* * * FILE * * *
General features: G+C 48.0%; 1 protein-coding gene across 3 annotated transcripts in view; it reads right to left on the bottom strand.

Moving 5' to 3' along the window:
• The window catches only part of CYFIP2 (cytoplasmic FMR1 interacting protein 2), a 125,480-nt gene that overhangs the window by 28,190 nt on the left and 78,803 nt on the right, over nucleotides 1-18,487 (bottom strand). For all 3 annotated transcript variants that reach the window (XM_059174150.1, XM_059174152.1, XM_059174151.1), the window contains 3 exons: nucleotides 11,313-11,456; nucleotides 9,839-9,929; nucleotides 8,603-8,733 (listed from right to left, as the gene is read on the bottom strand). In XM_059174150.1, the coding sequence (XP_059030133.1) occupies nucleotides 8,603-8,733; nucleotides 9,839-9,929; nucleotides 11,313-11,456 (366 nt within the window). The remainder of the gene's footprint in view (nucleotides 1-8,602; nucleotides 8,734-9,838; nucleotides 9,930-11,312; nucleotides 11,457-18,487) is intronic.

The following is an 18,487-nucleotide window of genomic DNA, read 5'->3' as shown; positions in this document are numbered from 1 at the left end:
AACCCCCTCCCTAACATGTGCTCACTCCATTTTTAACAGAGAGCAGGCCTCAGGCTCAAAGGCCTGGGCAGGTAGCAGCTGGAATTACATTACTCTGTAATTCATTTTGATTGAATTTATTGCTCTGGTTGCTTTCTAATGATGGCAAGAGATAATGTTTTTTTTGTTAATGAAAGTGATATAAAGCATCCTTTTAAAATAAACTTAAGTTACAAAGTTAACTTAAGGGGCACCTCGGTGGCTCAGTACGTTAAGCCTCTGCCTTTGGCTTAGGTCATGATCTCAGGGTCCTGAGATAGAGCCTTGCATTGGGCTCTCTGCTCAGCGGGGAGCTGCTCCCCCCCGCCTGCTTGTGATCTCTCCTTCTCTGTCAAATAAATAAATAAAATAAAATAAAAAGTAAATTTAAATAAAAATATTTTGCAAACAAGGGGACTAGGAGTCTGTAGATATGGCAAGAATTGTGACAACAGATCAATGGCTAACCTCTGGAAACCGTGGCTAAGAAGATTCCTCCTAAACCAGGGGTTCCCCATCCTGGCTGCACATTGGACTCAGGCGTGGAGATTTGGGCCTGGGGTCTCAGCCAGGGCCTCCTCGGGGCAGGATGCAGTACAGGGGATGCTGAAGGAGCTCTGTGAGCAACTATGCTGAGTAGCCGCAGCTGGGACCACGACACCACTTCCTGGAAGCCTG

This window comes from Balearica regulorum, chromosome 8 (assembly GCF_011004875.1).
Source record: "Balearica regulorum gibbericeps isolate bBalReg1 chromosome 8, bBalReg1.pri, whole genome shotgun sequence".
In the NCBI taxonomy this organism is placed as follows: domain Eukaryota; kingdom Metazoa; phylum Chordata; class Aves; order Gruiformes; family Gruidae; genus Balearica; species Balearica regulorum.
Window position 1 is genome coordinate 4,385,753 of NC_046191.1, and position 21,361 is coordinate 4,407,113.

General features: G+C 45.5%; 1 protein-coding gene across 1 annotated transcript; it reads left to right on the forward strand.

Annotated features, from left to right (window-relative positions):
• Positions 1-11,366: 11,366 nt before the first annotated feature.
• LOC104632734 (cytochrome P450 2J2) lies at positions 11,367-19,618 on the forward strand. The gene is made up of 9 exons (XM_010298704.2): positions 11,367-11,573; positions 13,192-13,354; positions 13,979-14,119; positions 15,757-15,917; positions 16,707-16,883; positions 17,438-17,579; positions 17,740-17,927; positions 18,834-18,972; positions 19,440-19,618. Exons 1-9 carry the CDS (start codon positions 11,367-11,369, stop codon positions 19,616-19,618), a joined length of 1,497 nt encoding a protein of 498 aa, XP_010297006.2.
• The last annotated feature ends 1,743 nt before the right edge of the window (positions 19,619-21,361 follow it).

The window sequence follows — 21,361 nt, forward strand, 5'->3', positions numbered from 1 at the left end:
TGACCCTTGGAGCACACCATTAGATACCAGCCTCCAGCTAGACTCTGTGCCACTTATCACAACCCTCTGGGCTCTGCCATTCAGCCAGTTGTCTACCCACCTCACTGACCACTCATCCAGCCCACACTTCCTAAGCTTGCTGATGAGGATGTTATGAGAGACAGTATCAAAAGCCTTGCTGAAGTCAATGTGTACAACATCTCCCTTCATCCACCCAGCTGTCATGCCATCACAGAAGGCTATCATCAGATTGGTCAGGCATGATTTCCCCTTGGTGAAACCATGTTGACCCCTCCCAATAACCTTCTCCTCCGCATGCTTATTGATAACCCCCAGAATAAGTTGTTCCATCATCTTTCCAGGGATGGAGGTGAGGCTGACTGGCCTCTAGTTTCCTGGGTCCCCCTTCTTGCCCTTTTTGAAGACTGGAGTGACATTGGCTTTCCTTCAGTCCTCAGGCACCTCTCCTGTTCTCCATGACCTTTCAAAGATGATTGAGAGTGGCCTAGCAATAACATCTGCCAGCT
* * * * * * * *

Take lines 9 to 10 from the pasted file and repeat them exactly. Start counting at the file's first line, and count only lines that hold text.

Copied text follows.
Window position 1 is genome coordinate 4,385,753 of NC_046191.1, and position 21,361 is coordinate 4,407,113.

General features: G+C 45.5%; 1 protein-coding gene across 1 annotated transcript; it reads left to right on the forward strand.